Sunday, March 30, 2014

Civil War Sunday - The Storms of War

We, in the United States, are still trying to recover from a bitterly cold winter.  In my part of upstate New York, maple syrup harvesting is delayed.  Various cities have had record snowfalls.  In upstate New York, this morning, this was our forecast, and all I have to worry about is getting to work tomorrow morning.  I don't have to worry about weather and my troops.

The United States Civil War was influenced by weather, too, as are all wars.  We love to use storms as symbolism for wars, or coming wars (for example, take the ending of the classic 1939 movie, "Young Mr. Lincoln").  But weather, obviously, influences the course of war itself.  Take, for example, the Battle of Chantilly (Ox Hill) on September 1, 1862, fought during a fierce thunderstorm. Or, the so-called Mud March of January, 1863.

On top of the normal weather hassles of the soldier, some Southern soldiers, who had never experienced winter before, suddenly were introduced to snow and freezing cold temperatures as they served in war many miles north of their childhood homes.

On March 30, 1864, a North Carolina newspaper published this: "The weather continues cold, uncomfortable, and equinoctial".  (Equinoctial? That's our vocabulary word for today.)

But all was not grim.  

In fact, a soldier's biggest enemy, a lot of the time, was not battle, but another "b" - boredom.

On March 22, 1864, in Dalton, Georgia, a fall of between 3 and 5 inches of fresh new white snow could not be ignored by troops.  A great snowball fight broke out between Confederate troops from Tennessee and Mississippi and several other states.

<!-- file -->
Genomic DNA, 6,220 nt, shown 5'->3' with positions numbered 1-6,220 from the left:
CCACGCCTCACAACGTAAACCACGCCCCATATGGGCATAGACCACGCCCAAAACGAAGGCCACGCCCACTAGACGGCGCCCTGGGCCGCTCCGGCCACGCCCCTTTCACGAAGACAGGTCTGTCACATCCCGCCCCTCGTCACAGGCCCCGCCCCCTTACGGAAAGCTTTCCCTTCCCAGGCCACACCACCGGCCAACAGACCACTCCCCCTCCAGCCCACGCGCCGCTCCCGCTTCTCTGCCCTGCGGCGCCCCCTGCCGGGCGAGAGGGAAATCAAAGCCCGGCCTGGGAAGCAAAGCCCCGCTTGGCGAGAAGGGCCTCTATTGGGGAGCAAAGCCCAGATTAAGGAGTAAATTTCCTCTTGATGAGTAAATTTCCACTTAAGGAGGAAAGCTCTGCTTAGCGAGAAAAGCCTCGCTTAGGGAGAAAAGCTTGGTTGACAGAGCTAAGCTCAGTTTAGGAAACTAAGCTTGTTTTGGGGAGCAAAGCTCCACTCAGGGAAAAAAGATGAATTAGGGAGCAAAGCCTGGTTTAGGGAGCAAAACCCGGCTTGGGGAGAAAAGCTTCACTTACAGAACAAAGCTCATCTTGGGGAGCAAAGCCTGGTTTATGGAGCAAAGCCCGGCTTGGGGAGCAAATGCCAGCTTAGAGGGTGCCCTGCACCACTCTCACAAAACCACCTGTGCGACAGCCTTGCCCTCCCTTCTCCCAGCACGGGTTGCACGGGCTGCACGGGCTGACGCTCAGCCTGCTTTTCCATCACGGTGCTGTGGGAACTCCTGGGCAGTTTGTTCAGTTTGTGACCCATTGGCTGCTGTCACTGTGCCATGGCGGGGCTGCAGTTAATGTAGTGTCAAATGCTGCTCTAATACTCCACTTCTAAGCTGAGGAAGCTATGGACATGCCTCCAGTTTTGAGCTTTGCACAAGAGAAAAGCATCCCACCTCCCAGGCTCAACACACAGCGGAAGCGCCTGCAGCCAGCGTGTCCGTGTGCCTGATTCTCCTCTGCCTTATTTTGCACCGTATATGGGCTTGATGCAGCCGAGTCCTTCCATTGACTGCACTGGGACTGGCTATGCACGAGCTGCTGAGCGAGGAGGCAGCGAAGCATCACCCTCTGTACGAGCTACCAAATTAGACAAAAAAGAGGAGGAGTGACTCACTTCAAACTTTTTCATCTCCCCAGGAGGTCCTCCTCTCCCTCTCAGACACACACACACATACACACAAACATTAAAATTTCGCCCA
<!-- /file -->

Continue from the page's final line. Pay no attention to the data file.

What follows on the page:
There was strategy, taking of prisoners, charges, and lots and lots of flung snow by the time the fight was over. Civilian spectators came to enjoy the sight.

It was good that those troops got to enjoy a day of epic snow fighting and all-in-fun prisoner taking, because things were going to suddenly get a lot more grim, in a war that was already way too grim.

The storm clouds of war are gathering again....


  1. I agree with this! many battles on world war 2 got a lot of factors of defeat and winning because of weathers.. One good example is the axis against soviet battle.. A huge amount of snow and rain that makes delay of attacks.. Great post!

  2. This reminds me of when I first arrived in England from Australia.The cold seemed to bite into my bones. No matter how I dressed, I couldn't keep the chill out. It took years to become accustomed to it. The same must have happened to those poor soldiers. At least a snow-ball fight would get their blood pumping to warm them up.

  3. Aha, another very interesting post Alana! I don't know how people survived the cold/ harsh conditions.

    I've been thinking a lot about your blog comment yesterday...back to the drawing board. I think I might take a break.

  4. Well I googled equinoctial but don't really understand it in the context of that sentence... Perhaps it was better understood in that period? I can only imagine how cold it felt to all the soldiers but especially the Southerners! Here in the Carolinas many of us bundle up while transplantees are running around in flip-flops and t-shirts!


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